In our research, we emphasize the creation of a composite measure that indexes children’s performance across multiple tasks. The Bubbles task, which tests reaction time, serves as a control variable: bubbles appear on the screen and children are told to pop them as fast as they can. In Tangerine, we can record reaction time to the millisecond, and we find that kids who are faster at the Bubbles task actually do better on all measured executive-function tasks.
What is the relevance of executive function to broader learning outcomes? Recent research shows a correlation between age and improvement in executive function; if you don’t measure all tasks you can misattribute executive function to other developmental growth. It’s still unclear at how early a stage we can differentiate specific skills, which is why EF Touch focuses on a battery-wide score rather than scores on individual tasks.
Testing EF Touch in Developing Countries
We conducted a pilot test of EF Touch in May 2017, in what was primarily a proof- of-concept study. The goal of this work was to test the feasibility and usability of the Tangerine version of EF Touch, including a new data-collection platform (Android tablets versus Windows laptops), a new setting (Kenya, a developing country), and expanded language offerings (tasks were administered in either English or Swahili).
In general, Kenyan children enjoyed and were able to complete most of the EF Touch tasks, enumerators were satisfied with the quality of data collected, and individual differences in children’s performance was evident. Our results showed expected associations with age (older children outperformed younger children) and behavior (enumerator ratings of children’s attention-related behaviors were associated with improved task performance).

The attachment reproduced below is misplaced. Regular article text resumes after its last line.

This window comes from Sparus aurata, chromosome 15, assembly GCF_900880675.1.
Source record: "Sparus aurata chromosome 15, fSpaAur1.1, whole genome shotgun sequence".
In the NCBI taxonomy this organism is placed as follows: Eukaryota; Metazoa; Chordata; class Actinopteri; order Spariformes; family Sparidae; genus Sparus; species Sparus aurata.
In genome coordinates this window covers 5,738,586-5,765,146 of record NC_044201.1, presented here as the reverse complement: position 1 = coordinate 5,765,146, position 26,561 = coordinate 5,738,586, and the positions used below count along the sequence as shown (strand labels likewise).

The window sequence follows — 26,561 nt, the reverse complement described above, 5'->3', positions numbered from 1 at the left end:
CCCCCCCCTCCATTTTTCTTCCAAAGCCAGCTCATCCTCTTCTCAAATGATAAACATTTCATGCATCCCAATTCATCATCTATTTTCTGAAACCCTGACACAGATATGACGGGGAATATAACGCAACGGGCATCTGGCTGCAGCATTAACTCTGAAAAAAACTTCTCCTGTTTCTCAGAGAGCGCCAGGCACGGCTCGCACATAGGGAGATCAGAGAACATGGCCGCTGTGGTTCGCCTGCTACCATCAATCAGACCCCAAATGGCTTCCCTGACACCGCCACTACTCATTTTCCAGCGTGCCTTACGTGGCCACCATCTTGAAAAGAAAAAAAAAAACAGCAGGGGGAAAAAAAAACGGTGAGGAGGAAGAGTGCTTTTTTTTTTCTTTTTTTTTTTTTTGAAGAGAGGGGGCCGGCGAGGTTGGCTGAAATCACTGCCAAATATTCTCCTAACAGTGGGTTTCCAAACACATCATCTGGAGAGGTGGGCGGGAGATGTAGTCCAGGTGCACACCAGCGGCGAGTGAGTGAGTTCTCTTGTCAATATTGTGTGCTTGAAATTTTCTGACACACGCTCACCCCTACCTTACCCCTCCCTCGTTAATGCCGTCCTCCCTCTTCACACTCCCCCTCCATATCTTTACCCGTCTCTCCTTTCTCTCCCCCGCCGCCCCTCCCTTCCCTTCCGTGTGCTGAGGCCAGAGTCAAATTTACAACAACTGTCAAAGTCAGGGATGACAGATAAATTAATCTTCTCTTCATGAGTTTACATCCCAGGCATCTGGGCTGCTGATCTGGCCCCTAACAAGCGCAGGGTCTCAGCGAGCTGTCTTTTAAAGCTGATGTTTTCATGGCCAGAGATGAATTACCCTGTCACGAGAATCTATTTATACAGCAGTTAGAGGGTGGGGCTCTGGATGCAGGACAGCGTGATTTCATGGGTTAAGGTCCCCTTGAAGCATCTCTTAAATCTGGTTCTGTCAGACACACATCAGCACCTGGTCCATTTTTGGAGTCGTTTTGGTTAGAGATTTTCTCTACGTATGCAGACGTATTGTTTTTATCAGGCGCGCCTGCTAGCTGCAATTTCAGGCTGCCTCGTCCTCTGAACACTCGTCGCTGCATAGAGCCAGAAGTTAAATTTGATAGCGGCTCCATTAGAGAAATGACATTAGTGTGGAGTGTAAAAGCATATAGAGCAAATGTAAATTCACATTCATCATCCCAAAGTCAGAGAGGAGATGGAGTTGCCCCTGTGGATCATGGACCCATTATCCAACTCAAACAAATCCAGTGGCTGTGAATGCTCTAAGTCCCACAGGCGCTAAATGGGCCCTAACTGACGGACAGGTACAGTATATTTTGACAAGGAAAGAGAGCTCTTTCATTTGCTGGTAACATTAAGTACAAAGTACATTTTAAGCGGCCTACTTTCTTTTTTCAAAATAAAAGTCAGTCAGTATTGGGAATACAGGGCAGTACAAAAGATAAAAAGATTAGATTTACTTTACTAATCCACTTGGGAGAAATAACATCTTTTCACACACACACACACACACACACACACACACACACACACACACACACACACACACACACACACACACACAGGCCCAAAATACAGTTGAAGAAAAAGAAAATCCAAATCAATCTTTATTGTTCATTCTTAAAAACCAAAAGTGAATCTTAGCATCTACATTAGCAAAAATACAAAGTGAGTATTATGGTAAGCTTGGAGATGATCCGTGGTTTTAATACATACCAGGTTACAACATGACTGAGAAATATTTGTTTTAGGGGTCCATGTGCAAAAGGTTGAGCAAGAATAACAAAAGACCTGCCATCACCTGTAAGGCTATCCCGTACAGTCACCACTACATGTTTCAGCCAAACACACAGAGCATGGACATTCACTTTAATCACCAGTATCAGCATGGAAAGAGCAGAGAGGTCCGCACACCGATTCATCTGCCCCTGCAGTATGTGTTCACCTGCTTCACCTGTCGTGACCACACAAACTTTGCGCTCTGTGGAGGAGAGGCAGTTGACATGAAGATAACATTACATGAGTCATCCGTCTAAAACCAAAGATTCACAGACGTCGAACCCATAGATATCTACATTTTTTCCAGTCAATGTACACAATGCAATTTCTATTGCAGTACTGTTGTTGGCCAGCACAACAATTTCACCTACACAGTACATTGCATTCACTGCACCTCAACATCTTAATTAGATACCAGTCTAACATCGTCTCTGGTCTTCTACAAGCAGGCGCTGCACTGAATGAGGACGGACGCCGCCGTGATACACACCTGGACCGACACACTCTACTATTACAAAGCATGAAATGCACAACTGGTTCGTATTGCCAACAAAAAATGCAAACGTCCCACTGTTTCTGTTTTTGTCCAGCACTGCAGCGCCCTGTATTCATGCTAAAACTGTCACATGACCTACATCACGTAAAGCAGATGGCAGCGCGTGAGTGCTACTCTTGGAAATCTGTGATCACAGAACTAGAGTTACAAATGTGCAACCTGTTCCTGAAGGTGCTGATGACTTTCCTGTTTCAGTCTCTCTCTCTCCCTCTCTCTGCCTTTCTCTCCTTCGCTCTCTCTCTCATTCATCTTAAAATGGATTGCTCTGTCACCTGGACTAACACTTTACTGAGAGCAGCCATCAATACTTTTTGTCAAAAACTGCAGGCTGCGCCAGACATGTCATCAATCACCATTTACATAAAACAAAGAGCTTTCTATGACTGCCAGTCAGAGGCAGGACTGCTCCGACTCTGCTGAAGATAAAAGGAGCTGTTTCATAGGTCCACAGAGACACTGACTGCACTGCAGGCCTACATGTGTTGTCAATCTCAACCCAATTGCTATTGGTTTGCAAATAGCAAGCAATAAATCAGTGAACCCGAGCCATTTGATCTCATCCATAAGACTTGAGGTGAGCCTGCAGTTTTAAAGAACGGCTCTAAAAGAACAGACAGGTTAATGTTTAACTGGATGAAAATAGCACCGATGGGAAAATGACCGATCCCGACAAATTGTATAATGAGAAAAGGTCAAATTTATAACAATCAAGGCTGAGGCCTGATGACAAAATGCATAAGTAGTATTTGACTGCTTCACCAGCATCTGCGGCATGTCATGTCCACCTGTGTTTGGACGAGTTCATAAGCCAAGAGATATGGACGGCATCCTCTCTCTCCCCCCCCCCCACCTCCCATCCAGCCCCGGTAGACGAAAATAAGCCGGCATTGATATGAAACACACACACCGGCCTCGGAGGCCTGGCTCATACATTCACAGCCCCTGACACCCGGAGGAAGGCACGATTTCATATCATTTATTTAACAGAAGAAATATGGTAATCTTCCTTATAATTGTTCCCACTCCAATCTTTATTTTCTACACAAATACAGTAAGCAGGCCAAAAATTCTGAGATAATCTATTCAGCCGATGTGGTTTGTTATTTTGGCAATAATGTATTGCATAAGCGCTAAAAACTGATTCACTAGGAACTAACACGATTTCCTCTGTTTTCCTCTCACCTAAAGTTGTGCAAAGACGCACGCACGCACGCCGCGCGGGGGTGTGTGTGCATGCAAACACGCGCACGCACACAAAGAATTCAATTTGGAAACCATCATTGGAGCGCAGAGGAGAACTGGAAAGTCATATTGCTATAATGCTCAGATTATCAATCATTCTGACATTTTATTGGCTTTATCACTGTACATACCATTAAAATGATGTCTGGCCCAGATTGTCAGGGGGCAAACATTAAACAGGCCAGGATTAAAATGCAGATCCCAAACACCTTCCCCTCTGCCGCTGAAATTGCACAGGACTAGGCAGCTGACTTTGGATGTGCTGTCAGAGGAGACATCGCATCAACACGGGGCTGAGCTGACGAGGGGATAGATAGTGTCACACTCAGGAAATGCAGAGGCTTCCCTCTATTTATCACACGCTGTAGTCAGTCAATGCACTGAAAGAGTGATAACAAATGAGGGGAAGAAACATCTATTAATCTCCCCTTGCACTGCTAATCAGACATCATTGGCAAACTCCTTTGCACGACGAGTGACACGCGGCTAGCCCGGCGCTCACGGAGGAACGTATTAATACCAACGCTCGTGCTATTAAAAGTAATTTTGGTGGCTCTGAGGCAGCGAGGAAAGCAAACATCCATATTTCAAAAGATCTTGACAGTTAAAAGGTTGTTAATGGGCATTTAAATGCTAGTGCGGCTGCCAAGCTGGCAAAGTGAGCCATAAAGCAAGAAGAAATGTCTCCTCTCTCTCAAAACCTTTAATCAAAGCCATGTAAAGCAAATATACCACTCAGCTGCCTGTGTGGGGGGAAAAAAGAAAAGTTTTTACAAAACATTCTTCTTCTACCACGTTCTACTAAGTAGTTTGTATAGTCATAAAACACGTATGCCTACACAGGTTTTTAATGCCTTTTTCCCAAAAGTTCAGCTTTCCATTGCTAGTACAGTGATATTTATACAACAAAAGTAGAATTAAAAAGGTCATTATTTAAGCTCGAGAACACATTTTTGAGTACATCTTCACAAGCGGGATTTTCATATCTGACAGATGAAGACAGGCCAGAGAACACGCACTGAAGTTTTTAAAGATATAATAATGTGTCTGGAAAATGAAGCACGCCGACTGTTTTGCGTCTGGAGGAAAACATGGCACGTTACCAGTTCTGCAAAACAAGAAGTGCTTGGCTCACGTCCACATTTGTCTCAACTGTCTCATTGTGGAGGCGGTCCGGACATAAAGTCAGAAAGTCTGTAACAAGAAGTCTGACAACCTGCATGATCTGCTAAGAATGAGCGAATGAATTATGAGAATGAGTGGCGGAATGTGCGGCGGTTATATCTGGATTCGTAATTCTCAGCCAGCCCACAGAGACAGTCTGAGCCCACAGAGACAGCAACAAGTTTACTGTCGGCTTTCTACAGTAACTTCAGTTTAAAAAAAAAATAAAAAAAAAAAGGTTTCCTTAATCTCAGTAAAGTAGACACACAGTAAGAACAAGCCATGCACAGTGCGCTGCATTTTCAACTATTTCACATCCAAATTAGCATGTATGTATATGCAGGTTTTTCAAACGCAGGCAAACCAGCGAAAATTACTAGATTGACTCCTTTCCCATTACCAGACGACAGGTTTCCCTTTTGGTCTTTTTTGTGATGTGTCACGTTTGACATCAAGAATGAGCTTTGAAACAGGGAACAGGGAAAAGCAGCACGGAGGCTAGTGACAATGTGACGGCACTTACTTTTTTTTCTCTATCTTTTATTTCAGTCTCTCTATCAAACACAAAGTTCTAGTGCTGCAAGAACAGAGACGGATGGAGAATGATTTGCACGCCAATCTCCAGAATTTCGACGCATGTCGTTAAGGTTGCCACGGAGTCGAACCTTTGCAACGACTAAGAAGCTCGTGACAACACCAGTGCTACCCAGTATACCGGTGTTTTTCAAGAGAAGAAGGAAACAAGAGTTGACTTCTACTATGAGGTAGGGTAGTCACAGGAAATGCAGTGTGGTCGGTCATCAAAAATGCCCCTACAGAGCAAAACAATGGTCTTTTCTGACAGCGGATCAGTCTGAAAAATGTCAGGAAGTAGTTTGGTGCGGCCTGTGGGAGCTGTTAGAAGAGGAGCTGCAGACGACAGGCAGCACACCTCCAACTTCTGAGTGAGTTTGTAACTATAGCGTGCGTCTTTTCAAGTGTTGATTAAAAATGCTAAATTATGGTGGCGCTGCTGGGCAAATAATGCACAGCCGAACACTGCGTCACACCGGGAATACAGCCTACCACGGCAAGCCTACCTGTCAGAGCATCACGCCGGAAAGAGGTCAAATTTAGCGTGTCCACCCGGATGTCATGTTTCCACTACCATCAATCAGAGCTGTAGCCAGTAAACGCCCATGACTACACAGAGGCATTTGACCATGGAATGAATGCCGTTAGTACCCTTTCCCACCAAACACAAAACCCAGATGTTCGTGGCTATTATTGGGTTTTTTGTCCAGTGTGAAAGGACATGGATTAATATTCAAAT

Based on the success of this pilot test, our team elected to include a subset of the EF Touch tasks in Kenya’s Tayari Midline Assessment conducted in October 2017. Approximately 1,200 children in pre-primary classrooms were given the opportunity to complete EF Touch tasks. Once we analyze this data, we can begin to ask systematic questions about how performance on EF Touch tasks relates to children’s performance on more traditional measures of school readiness, including pre-academic achievement and social-emotional functioning.
Our data analysis promises to be one of the largest efforts to date to study issues of executive function in a developing-country context. In addition, we also plan to conduct formal psychometric tests of EF Touch, including testing whether the tasks work equally well (in a measurement sense) when administered in English and Swahili. This will ensure that any inferences we draw from our data are not artifacts of differences in test performance for children from different language backgrounds.
Charting the Future of EF Touch
Our immediate focus regarding EF Touch involves data analysis and analyzing the results from the Tayari program. However, we are actively seeking out opportunities to partner with other organizations and projects that have an interest in measuring executive-function skills in early childhood. We want to learn the best way to facilitate and support external partners in their use of these tasks, and as we think about new work and new applications, we also hope to connect to potential funders who have an interest in early childhood development and executive function.
Children in low- and middle-income countries have a unique set of experiences that, for better and for worse, likely influence the development of executive- function skills. Ultimately, early-childhood educators around the world are interested in knowing whether executive-function skills contribute to school success and, if so, whether it’s worth making an investment to improve these skills. We hope to continue to play a central role in answering those questions.